Perini J.A.,Instituto Nacional Of Cancer |
Struchiner C.J.,Programa de Computacao Cientifica |
Silva-Assuncao E.,Ambulatorio de Anticoagulacao |
Suarez-Kurtz G.,Instituto Nacional Of Cancer
Clinical Pharmacology and Therapeutics | Year: 2010
There is controversy regarding the association between the CYP4F2 rs2108622 (V33M) polymorphism and warfarin dose requirement in white patients, and there are no data for nonwhite populations. We observed no association in self-identified white, black, or intermediate Brazilian patients (n = 370). The addition of the rs2108622 genotype as a variable has only a marginal effect on the predictive power of a warfarin dosing algorithm derived from this patient cohort. We conclude that prospective CYP4F2 genotyping is not justified in Brazilians who are potential candidates for warfarin therapy. © 2010 American Society2010 American Society for Clinical Pharmacology and Therapeutics.
Suarez-Kurtz G.,Instituto Nacional Do Cancer |
Paula D.P.,Federal Rural University of Rio de Janeiro |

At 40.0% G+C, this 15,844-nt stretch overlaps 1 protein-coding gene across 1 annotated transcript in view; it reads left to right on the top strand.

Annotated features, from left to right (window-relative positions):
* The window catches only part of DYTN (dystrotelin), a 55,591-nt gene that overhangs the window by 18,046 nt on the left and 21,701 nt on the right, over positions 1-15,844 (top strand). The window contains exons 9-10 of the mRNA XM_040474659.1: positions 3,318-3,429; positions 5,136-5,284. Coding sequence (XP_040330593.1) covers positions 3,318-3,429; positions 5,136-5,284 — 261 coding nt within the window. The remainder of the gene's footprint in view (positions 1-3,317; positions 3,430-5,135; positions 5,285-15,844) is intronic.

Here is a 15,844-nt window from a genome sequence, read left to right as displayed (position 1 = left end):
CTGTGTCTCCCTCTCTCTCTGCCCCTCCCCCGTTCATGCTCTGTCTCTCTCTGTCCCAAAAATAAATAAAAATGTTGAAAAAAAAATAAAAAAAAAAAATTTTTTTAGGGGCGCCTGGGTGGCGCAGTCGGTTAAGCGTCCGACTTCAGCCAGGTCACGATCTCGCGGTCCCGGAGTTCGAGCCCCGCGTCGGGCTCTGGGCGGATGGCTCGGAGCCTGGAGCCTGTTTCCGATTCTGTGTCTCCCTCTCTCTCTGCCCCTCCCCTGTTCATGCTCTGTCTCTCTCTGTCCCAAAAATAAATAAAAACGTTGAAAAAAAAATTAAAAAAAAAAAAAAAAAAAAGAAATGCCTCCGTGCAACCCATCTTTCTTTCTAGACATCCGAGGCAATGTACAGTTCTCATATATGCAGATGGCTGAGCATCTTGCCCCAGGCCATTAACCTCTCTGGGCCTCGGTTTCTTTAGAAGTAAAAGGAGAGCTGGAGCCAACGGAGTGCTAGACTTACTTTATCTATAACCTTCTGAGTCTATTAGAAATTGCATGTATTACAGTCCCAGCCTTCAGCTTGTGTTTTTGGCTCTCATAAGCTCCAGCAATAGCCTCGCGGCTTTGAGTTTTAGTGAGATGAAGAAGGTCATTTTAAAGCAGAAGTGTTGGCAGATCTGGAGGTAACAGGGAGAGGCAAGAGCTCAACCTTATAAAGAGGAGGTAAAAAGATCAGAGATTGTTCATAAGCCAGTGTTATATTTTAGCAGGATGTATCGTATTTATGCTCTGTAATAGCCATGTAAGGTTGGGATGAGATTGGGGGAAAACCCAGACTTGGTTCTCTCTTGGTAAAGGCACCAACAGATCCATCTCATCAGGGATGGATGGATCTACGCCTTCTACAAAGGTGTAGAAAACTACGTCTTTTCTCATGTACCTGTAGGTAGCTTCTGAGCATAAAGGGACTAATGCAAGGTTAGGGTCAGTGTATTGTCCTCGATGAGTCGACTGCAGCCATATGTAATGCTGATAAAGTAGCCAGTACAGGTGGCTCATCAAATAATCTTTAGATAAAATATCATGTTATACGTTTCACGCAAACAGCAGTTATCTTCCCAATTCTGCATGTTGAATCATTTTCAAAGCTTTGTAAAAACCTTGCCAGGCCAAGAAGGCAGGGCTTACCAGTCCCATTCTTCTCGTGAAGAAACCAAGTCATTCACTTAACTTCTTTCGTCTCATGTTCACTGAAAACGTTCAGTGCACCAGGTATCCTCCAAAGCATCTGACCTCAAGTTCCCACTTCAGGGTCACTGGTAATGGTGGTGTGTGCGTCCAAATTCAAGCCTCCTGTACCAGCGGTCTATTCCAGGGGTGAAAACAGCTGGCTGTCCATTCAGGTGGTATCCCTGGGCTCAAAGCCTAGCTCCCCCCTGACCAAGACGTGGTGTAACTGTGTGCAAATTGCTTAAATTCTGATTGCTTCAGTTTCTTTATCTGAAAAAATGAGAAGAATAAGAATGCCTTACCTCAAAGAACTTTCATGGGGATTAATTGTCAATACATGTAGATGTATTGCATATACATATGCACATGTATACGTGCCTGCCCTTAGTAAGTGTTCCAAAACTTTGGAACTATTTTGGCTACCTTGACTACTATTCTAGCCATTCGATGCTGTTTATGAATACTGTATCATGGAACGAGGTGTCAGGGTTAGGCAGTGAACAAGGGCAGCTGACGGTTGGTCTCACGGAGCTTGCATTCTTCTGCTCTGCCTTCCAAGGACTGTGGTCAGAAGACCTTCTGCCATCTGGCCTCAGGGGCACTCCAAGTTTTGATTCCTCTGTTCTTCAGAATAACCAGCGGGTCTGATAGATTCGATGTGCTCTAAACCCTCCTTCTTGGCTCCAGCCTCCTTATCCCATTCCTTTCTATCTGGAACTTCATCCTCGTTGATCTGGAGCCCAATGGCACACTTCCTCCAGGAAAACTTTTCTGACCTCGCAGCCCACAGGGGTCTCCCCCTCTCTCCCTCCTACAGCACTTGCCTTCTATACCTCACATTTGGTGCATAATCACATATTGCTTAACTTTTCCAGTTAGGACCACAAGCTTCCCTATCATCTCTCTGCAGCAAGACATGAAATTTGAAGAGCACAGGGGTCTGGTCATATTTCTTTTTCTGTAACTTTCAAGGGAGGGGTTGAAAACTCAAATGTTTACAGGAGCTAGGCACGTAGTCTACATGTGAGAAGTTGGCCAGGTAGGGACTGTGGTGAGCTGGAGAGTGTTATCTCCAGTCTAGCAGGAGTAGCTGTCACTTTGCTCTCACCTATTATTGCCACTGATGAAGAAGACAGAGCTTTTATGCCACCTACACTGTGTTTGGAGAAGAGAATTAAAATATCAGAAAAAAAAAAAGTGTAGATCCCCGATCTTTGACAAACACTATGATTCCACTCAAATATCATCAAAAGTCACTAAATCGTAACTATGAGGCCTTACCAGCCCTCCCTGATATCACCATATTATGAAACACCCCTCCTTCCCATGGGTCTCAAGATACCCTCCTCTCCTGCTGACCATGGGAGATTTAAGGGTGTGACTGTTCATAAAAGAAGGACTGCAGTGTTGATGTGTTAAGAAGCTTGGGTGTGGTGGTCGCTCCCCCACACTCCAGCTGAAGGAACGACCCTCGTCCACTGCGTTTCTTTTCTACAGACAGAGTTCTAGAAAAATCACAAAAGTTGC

Struchiner C.J.,Programa de Computacao Cientifica
Pharmacogenomics | Year: 2014
The heterogeneous Brazilian population, with European, African and Amerindian ancestral roots is a model case for exploring the impact of population admixture on the frequency distribution of polymorphisms in pharmacogenes, and the design and interpretation of pharmacogenomics trials. Examples drawn from studies carried out by researchers of the Brazilian pharmacogenomics network, support the following conclusions: the distribution of polymorphisms varies across geographical regions and self-reported 'race/color categories, and is best modeled as continuous functions of individual proportions of European and African ancestry; the differential frequency of polymorphisms impacts the calculations of sample sizes required for adequate statistical power in clinical trials performed in different segments of the Brazilian population; and extrapolation of pharmacogenomics data from well-defined ethnic groups to Brazilians is plagued with uncertainty. Data for warfarin and tacrolimus are reviewed to highlight the advantages and challenges of performing pharmacogenomic trials in Brazilians. © 2014 Future Medicine Ltd.
Schechtman H.,Programa de Computacao Cientifica |
Souza M.O.,Federal University of Fluminense
PLoS ONE | Year: 2015